Hultgren tours, touts Fermilab
By Linda Girardi For The Beacon-News March 23, 2011 4:40PM
Updated: September 24, 2012 6:25AM
BATAVIA — Congressman Randy Hultgren saw up close how Fermilab scientists and engineers are developing and testing superconducting radio-frequency cavities for the next generation of particle accelerators.
On Wednesday, Hultgren toured the lab’s Industrial Center Building where components of new accelerator technology considered crucial to the future of particle physics are assembled.
Hultgren, a Winfield Township Republican representing the 14th Congressional District, said he has always considered Fermilab a “jewel” in the realm of new scientific discovery and the creation of jobs.
But he also said in these challenging economic times it will require nothing less than a fight to protect and increase federal funding to keep Fermilab strong.
The freshman congressman said he is committed to working with his colleagues in Washington.
“I know this is a challenging time, but we will get through it,” he told a group of employees from Fermilab and companies the laboratory works with.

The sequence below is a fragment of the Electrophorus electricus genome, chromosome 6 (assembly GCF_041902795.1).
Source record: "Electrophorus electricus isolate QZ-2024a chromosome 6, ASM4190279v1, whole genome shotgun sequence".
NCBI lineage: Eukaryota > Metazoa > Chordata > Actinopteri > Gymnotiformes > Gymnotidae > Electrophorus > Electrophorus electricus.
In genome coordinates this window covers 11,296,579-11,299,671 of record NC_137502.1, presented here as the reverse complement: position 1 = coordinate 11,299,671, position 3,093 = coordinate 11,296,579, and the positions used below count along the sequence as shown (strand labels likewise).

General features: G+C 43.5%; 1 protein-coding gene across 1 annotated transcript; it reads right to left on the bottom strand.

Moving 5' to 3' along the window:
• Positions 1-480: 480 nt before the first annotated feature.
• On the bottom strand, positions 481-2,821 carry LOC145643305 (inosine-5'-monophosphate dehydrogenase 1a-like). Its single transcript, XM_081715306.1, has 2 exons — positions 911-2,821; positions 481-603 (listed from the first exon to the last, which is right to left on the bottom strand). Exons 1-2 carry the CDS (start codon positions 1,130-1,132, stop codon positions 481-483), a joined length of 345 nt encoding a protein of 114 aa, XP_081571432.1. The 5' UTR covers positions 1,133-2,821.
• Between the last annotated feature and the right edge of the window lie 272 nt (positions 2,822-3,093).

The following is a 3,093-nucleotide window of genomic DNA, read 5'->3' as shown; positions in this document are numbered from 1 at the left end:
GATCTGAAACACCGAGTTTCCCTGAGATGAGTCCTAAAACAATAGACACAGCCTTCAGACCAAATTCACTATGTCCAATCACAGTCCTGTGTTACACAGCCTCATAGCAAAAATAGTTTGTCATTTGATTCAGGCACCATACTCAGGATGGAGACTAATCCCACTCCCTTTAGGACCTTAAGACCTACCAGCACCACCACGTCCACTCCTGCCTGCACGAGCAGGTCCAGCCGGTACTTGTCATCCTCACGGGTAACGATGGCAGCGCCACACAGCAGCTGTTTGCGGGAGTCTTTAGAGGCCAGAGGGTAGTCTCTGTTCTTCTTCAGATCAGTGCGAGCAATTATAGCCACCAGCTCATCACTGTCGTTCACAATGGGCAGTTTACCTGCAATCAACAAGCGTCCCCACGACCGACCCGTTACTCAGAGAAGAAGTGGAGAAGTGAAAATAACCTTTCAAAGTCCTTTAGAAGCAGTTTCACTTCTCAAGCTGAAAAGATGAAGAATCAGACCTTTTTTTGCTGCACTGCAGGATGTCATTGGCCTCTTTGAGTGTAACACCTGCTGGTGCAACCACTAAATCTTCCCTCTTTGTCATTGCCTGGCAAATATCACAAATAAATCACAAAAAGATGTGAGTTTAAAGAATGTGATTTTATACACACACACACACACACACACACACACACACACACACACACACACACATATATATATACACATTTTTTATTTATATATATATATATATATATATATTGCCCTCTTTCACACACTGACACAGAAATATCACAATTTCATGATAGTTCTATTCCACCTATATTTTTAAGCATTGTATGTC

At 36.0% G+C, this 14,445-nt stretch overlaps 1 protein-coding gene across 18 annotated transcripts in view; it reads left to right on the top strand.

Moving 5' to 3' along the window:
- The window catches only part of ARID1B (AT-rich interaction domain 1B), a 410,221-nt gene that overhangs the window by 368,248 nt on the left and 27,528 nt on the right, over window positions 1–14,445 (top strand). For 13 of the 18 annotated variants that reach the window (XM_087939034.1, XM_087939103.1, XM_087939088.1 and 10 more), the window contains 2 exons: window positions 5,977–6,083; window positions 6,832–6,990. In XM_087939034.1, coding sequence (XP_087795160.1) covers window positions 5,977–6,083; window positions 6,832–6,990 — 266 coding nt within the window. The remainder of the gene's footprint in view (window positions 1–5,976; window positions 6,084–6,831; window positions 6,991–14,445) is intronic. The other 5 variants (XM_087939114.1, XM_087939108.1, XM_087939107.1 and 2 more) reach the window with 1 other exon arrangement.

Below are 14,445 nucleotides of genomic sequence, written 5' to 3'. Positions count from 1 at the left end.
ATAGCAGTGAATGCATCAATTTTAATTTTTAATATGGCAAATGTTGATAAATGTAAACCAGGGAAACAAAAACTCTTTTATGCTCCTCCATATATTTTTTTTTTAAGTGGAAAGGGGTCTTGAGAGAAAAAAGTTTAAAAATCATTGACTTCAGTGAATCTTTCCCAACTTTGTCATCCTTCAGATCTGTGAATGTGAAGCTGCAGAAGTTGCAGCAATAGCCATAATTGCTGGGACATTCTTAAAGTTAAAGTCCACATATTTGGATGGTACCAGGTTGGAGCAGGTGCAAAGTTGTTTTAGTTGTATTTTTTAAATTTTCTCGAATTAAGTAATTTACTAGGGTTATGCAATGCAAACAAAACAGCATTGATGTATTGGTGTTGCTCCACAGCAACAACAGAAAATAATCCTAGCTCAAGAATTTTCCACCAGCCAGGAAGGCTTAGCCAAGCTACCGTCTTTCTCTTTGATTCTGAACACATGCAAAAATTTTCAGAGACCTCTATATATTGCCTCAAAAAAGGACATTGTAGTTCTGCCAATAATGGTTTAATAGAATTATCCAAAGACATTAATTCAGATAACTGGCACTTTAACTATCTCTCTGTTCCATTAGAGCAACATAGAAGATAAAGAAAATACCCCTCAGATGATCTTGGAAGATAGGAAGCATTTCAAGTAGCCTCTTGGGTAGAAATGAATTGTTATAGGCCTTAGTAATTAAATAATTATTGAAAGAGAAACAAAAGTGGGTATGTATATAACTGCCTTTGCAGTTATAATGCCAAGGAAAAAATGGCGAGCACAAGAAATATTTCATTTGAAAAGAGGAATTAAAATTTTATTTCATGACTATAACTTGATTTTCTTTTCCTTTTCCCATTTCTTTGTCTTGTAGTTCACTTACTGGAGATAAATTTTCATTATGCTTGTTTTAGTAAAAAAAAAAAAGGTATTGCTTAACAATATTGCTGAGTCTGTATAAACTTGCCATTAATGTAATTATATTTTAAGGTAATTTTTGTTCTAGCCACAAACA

On display on the main floor, where normally there would be loud noises with people at work, were superconducting radio-frequency niobium cavities — elliptically shaped devices small enough to grip in the palms of two hands.
The cavities, manufactured by PAVAC Energy Corp of Batavia, are strung in a straight line like pearls in a necklace and placed inside a titanium helium vessel which bathes them and keeps them cold. A series of these go into another 30-foot-long vessel which will go into the ground.
“It is promising to see the congressman’s interest — everyone is hoping Fermilab remains a star in high-energy physics,” PAVAC senior engineer Tim Ring said.
Cabot Microelectronics of Aurora has developed polishing technologies for the interior of these radio-frequency niobium cavities.
“Fermilab’s work leads to fundamental knowledge of physics but it also has the potential for spin-off applications like ours which creates jobs to grow the economy,” said Cliff Spiro, chief technology officer of Cabot Microelectronics.
“If this becomes a technical success and they go ahead with the project, there will be a lot of work involved,” Spiro said.
Both company representatives said their work requires highly skilled technical expertise.
Scientists and engineers believe Fermilab needs to develop new accelerator technology to stay in the upper echelon of science.
They said right now the U.S. is maintaining its presence in the scientific world, but that is in danger with the cuts the federal government is proposing.
“This technology will allow for the next stage of tools,” Fermilab Director Pier Oddone said.